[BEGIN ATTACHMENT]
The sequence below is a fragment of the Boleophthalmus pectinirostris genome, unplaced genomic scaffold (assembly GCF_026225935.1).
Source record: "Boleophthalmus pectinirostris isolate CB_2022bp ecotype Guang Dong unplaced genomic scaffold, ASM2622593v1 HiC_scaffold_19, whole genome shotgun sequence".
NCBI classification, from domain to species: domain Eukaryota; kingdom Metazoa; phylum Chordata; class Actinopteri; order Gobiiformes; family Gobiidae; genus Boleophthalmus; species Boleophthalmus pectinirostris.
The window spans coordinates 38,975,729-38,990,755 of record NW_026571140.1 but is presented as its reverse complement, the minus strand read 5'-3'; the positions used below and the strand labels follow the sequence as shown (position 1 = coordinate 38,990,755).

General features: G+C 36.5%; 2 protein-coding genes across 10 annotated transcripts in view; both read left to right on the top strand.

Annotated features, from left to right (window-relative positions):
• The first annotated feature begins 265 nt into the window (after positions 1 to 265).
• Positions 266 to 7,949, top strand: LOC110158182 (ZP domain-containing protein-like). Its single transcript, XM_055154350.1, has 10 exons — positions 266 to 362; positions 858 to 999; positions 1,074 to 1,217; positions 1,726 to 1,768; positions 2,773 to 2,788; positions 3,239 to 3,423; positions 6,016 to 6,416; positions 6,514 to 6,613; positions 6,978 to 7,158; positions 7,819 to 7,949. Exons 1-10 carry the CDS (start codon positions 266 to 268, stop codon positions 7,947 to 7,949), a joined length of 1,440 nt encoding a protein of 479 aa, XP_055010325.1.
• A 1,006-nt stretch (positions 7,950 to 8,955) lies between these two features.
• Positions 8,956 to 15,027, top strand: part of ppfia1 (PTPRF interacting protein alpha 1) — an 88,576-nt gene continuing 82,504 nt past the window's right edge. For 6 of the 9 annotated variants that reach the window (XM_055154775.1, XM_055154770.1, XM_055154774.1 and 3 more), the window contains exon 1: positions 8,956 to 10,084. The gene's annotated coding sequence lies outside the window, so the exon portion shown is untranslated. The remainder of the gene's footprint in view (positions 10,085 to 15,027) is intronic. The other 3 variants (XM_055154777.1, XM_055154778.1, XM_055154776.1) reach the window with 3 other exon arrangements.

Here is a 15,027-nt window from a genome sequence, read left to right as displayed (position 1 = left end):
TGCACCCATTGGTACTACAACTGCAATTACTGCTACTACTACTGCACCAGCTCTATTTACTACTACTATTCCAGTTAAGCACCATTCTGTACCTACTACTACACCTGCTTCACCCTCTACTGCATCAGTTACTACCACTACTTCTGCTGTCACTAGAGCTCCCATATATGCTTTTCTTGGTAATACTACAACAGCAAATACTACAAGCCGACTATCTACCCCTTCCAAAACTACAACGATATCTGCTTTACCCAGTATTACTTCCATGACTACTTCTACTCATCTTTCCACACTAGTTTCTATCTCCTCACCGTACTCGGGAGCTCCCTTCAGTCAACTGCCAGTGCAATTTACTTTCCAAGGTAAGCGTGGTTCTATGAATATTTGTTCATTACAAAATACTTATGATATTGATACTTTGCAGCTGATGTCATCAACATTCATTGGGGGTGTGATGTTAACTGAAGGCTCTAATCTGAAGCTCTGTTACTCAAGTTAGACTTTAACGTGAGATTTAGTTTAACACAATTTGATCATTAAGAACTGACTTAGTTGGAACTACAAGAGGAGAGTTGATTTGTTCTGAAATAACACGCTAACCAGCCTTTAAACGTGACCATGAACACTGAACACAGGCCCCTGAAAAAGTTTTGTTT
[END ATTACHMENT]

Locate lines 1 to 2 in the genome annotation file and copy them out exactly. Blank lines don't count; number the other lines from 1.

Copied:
The sequence below is a fragment of the Boleophthalmus pectinirostris genome, unplaced genomic scaffold (assembly GCF_026225935.1).
Source record: "Boleophthalmus pectinirostris isolate CB_2022bp ecotype Guang Dong unplaced genomic scaffold, ASM2622593v1 HiC_scaffold_19, whole genome shotgun sequence".